February 4, 1975
The group's original plan to perform in Boston on this night are squashed by the city's mayor, after thousands of fans riot trying to buy tickets.
News Report: Jan. 7, 1975 - More than 2,000 young people waiting to buy tickets to a rock concert erupted in a beer-drinking, bottle-throwing spree early today that caused an estimated $50,000 to $75,000 damage at Boston Garden, officials reported.
"There was no real motive," said box-office manager Steven Rosenblatt. "We had some pretty messed up kids running around." Members of Boston's Tactical Police Force were summoned and put down the trouble, confiscating a number of knives. No arrests were reported and injuries were confined to cuts and scratches.
Tickets to the Led Zeppelin concert scheduled for Feb. 4 were to go on sale at 10 a.m. today. Rosenblatt said the Garden doors are opened at 11 p.m. the night before tickets go on sale so buyers do not have to wait outside. He said that when the number of young people grew Monday night, the largest estimate being 2,700, he called in ticket sellers at 2:30a.m. By 6:10a.m, a sellout number of 9,000 tickets- ranging in price from $6.50 to $8.50, was purchased. Rosenblatt said the same people who caused the trouble now have tickets to the concert and city officials may demand that the concert be canceled.
Whatever the Reason, Led Zeppelin is Well-Liked
Led Zeppelin’s amazing power of attraction remains mysterious even to fans.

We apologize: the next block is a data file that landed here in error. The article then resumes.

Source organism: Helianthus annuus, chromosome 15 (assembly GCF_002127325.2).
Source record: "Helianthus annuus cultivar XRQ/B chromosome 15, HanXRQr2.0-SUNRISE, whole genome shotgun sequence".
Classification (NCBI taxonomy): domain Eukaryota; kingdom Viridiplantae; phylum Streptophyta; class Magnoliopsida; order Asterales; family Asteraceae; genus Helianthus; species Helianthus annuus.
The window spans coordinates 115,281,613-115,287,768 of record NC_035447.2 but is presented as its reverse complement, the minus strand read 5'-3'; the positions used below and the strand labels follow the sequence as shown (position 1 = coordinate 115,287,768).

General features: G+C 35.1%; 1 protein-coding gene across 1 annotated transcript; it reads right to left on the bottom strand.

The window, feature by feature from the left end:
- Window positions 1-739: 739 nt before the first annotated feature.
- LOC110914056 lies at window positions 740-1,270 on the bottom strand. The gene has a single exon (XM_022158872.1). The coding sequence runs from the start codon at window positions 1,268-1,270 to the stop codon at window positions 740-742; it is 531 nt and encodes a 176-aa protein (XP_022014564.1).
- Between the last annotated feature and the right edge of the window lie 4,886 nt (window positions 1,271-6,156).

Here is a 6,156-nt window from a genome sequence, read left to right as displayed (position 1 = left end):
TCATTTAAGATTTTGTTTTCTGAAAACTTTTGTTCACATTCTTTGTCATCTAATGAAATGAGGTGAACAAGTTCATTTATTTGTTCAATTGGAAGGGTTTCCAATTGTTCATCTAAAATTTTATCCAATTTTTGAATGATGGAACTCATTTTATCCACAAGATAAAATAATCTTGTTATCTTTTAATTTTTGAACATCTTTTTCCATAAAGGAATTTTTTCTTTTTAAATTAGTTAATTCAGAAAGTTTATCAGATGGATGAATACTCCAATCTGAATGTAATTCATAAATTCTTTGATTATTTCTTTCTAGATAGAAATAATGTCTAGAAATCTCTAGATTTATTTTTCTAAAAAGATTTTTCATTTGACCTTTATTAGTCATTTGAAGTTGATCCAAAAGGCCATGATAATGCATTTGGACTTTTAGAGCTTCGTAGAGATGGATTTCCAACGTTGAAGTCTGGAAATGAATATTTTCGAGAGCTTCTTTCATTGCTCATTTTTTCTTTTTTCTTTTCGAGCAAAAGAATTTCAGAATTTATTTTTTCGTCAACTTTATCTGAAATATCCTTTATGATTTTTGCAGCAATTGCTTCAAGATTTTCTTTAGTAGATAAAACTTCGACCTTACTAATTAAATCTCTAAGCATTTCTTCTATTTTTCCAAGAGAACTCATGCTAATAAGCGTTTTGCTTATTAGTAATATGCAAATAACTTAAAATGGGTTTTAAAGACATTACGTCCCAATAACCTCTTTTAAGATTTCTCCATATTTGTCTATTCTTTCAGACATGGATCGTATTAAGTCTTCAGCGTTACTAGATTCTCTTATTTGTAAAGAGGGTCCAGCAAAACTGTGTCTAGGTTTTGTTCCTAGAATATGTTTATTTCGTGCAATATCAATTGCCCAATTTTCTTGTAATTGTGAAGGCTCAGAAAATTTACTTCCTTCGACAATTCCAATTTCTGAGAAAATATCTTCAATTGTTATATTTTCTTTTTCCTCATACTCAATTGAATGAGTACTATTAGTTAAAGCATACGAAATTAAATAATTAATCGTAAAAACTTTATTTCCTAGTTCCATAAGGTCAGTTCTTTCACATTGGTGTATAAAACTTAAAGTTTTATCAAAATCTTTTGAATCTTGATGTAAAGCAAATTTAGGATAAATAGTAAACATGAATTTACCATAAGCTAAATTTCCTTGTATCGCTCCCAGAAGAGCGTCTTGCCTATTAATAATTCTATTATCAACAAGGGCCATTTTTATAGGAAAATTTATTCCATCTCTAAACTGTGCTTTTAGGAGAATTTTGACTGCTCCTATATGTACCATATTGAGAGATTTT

More than 100,000 fans will see Led Zeppelin’s six New York area shows between now and February 14. The group’s second performance piled 16,000 fans into Nassau Coliseum last night, as will two shows next week. In addition, the group has played one sell-out show at Madison Square Garden, with two more upcoming. This is by far the biggest one-group series of shows in history, the Beatles one-night stand at massive Shea Stadium drew only 56,000.
Last night’s show was a re-scheduled date, slotted into the itinerary when a Boston date was canceled after a near riot by prospective ticket buyers. Many of the fans said that they would have been terribly disappointed if they had not been able to attend. But few of them were able to explain why, except that they “like the music.”
Clearly, however, much of the group’s appeal is due to its pronounced sexuality. “It’s amazing,” said a 27 year-old fans who didn’t wish to have his name used. “I look at these kids’ faces and they’re so young. They’re pure American, clean, almost sexless. But they’ve come to see someone who is the archetype of the sexual.”
Few of Zeppelin’s fans are so articulate. Fewer still are so old. Some are as young as 13, but the majority are boys in their middle teens. “I think boys just like hard rock more than girls. Girls tend to like people like Cat Stevens,” 16-year-old Lisa Rothstein of Great Neck said. But the sexuality isn’t what appeals to the boys. In fact, some see the group as a healthy, alternative to the ambiguous sexual stance of such other big name rockers as Mick Jagger, Alice Cooper and David Bowie. Clearly, another part of what gives Zeppelin its zap is that they can be viewed purely musically. Guitarist Jimmy Page was a legend ten years ago, as a British studio musician, as was bassist John Paul Jones. (D. Marsh, Newsday, 2/5/75)